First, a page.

Up in the unforgiving North Atlantic, in a small sacred stretch of ocean, treasure lurks in the deep. In just 1,000 square nautical miles, a group of hearty fishermen battle it out for the biggest and most valuable fish in the sea--the monster Atlantic Bluefin Tuna. These massive fish make the tuna caught off the coast of Massachusetts look like bait. Catching Monsters will take viewers inside the intense world of fishing for one of the world's most prized ocean predators.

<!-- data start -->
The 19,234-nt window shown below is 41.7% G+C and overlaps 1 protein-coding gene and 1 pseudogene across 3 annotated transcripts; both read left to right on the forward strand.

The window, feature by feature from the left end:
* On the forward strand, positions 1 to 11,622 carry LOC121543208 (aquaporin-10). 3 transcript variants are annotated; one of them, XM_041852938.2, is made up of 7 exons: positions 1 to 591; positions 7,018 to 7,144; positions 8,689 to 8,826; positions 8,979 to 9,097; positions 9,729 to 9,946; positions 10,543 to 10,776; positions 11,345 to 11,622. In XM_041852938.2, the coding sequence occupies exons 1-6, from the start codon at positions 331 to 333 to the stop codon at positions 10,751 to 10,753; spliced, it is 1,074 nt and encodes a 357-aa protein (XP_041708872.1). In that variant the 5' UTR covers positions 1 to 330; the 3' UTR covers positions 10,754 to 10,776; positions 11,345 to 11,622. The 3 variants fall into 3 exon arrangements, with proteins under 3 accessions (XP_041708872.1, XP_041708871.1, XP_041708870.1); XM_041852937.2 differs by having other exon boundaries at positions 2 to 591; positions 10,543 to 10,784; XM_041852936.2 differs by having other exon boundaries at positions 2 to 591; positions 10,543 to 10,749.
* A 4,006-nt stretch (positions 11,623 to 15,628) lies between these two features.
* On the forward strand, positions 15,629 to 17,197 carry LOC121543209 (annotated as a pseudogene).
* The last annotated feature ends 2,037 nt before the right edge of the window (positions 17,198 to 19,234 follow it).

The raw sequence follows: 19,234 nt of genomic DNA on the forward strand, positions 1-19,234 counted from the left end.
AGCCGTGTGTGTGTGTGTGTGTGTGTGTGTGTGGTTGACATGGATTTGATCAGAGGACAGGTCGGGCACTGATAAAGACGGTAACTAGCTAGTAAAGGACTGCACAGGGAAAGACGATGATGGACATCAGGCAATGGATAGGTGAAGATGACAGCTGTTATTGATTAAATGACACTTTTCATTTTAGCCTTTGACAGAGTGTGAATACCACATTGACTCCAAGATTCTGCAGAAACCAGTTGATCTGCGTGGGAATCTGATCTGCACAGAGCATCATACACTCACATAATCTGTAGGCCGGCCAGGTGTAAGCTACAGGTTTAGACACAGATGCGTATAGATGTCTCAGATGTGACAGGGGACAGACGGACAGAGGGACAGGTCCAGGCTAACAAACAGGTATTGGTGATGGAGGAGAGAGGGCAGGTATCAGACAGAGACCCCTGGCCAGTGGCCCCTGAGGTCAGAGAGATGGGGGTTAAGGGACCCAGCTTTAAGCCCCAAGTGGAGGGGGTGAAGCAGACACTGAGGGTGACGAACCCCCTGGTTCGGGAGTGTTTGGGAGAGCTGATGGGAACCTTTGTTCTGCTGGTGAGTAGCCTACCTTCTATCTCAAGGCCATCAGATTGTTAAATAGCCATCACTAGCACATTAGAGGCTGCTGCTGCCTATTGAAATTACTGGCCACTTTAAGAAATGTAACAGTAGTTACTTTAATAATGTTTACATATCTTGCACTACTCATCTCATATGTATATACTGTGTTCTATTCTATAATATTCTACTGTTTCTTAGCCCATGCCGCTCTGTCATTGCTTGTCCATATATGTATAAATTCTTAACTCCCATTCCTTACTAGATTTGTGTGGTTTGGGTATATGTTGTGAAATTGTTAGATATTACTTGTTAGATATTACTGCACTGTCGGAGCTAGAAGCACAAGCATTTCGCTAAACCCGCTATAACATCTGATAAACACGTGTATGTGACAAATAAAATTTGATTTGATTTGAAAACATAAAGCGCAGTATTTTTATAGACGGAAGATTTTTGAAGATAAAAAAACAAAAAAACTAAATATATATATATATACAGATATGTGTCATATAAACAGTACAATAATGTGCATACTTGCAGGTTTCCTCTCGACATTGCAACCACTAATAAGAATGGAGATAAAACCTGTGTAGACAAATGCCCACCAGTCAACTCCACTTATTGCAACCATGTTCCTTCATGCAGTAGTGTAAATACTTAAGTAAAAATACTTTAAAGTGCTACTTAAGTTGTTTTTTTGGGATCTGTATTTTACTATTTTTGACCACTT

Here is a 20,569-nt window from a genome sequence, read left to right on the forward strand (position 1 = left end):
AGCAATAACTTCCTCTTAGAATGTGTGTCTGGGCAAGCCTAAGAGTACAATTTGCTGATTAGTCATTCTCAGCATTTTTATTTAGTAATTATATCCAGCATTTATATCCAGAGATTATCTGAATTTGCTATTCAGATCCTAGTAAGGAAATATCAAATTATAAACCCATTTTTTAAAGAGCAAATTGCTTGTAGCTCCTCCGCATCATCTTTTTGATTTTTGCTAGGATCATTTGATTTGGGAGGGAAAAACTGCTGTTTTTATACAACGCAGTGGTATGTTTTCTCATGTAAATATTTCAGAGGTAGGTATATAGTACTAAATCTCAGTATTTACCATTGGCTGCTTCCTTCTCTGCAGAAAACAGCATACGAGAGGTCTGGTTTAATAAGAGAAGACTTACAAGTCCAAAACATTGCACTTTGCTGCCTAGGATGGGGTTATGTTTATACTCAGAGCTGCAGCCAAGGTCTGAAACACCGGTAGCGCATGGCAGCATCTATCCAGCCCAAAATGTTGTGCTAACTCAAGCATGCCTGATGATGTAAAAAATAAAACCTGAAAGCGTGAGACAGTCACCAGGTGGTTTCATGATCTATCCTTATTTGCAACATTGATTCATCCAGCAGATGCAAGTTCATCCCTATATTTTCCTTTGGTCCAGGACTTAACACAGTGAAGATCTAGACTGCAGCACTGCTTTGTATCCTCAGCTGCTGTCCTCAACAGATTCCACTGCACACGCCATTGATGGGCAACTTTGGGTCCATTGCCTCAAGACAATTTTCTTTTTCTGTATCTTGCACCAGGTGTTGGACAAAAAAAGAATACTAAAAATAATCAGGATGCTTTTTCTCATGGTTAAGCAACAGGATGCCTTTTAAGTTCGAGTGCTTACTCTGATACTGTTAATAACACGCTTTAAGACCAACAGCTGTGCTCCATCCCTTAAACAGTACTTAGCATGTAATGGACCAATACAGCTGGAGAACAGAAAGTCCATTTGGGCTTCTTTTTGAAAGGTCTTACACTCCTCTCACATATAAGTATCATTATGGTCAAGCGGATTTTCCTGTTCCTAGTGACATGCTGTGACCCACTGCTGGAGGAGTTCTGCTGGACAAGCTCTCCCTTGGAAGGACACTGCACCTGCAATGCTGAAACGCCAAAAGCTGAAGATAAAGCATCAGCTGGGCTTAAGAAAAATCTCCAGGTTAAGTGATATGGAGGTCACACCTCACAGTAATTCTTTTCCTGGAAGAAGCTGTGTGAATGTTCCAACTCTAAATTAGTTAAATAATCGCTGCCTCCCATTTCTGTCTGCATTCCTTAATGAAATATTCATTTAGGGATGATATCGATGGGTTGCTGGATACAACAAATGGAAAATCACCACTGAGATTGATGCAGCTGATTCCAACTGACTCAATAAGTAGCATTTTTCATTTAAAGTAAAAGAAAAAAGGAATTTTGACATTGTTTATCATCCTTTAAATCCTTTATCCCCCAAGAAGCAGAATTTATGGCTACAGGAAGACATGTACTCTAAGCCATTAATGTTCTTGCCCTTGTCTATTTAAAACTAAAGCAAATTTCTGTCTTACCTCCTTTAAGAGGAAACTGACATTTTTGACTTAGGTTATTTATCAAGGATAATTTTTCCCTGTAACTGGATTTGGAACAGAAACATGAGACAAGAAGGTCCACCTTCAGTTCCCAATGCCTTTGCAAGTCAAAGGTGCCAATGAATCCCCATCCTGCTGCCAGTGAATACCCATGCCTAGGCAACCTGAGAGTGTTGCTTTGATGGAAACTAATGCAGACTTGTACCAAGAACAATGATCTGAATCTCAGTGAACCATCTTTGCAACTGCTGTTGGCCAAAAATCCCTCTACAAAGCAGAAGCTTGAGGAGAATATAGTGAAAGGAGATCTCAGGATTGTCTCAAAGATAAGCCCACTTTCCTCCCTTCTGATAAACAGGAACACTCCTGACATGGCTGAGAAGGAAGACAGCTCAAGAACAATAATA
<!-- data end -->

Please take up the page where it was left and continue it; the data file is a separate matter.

Every fall, a brave group of fishermen abandon their jobs as lobstermen for six weeks to pursue monsters of the deep that can bring in a fortune. In these die hard North Atlantic fishing communities, fishing is in their blood and passed down from generation to generation.
Runtime: 60 minutes
Catching Monsters - The Hunger Games: Catching Fire - Netflix